[POP ROCK] The fun of Rocket 3’s debut album, Burn,
is in its contrasts. Framed by singer Ramune Nagisetty’s crunchy power
chords and sweet, hazy vocals, the album leans toward rock-inflecte
TopShakeDance is about to hit the dance floor hard. Literally: To explore competition and groupthink, the company’s newest work, A-bout, employs wrestling mats, mixed martial arts-inspired choreog
How would you move if you were a Greek god?
That’s just one question posed during Togetherness,
a new dance piece by choreographer Danielle Ross. In the piece, dancers
strike iconic poses of
[DISCO POP] Purse Candy’s debut album will bring to mind a
few questions, chief among them: “When did I start dancing?” It’s an
album laden with simple grooves, but it will make you move
Northwest Dance Project’s season opener showcases three world premieres from local and international choreographers, incorporating contemporary movement with classical elements. The title of the show, New Now Wow!, might be a little hacky, but in this case, it's a name well-deserved. The evening opens with Yin Yue’s Between...More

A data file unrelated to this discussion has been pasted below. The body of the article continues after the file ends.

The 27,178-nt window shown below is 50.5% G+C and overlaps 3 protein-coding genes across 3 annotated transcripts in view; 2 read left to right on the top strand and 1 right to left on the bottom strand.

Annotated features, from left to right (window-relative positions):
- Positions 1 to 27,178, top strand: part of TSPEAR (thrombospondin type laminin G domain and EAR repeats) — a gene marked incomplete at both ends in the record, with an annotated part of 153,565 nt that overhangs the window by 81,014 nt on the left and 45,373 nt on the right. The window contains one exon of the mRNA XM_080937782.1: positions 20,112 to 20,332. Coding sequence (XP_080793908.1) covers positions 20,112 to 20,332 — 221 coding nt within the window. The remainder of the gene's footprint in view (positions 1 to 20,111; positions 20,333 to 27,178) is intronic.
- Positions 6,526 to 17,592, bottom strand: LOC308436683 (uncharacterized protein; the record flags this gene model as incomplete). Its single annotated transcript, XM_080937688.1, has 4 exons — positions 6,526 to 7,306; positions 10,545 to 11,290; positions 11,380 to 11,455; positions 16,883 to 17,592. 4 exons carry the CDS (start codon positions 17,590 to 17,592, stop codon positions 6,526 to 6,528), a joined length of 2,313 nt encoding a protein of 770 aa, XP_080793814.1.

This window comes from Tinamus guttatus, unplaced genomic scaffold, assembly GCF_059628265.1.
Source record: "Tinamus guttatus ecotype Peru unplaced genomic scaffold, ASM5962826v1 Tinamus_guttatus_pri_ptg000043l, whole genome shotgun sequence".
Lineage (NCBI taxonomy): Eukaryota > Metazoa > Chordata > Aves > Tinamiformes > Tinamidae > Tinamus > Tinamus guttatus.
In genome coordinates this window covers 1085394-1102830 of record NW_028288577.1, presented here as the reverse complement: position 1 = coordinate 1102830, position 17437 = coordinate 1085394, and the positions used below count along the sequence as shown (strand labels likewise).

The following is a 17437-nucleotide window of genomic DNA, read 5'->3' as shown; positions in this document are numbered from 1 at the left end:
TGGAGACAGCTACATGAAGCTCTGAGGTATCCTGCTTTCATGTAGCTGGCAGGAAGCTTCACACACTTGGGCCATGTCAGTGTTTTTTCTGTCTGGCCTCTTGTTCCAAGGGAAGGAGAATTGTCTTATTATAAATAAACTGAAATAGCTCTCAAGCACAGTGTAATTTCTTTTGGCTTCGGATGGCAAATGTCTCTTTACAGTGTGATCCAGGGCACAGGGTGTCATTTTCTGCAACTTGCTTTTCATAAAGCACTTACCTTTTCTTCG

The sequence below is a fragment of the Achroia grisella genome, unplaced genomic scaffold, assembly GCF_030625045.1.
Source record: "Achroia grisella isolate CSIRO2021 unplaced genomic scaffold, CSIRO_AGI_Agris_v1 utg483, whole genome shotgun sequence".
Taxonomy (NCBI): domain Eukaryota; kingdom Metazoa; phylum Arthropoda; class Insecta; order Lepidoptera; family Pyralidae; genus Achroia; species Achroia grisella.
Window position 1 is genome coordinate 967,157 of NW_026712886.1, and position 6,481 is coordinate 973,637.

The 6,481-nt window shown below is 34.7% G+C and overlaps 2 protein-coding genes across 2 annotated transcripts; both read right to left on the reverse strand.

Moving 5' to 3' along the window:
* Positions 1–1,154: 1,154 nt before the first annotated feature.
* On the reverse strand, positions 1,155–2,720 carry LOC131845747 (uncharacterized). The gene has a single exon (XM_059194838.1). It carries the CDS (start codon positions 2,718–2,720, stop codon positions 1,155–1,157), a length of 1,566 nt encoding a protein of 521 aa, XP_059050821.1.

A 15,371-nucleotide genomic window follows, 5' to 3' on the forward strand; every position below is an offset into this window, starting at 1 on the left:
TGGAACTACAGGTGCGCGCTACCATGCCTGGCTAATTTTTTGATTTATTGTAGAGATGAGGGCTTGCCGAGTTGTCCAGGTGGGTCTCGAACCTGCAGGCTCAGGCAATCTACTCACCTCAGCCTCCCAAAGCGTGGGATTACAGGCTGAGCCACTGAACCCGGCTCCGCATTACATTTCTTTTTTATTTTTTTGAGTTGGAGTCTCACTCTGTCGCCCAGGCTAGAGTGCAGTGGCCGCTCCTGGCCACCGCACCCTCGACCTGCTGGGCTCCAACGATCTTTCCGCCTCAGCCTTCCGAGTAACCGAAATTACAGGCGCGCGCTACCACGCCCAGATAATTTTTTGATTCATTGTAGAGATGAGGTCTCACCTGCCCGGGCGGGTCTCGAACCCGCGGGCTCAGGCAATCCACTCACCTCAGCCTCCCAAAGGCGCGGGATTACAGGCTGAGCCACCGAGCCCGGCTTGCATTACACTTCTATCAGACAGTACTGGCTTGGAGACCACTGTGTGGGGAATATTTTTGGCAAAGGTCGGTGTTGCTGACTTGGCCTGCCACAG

Dance Review: Allie Hankins, Like a Sun that Pours Forth Light but Never Warmth
Experimental dancer Allie Hankins might be quick to stress the differences between herself and Vaslav Nijinsky, the notoriously troubled 20th-century Russian ballet dancer who inspired her latest performance. But her hourlong solo, titled Like...More
Allie Hankins channels one of the greatest dancers of the 20th Century.
By the time he was 29, legendary Russian ballet dancer
Vaslav Nijinsky was calling it quits. Allie Hankins, on the other hand,
didn’t start dancing until college. Now 30, the local
Do not enter Coho Theater for ‘Night, Mother expecting to be anything but emotionally wrecked. Marsha Norman’s Pulitzer-winning drama centers on the aging Thelma, content with watching TV for the rest of her days, and Jessie, the 30-something divorced daughter who cares meticulously for her, right down to filling her candy ...
Oregon Ballet Theatre is turning 25, and it wants to celebrate. The company’s season opener, OBT/25, acts as its party, and with it comes a reflective mix of past works paired alongside a world premiere. This, understandably, leads to a night of truly diverse dances, all connected by a common feeling of festivity. One thing is for sure...
Watching the dance company Diavolo is kind of like watching someone work through a recipe—at least that’s what artistic director Jacques Heim said at the beginning of the company’s Portland performance on Thursday.
The ingredients: part everyday movement and part ballet, hip-hop, martial arts and breakdancing, with a dash of architectural ...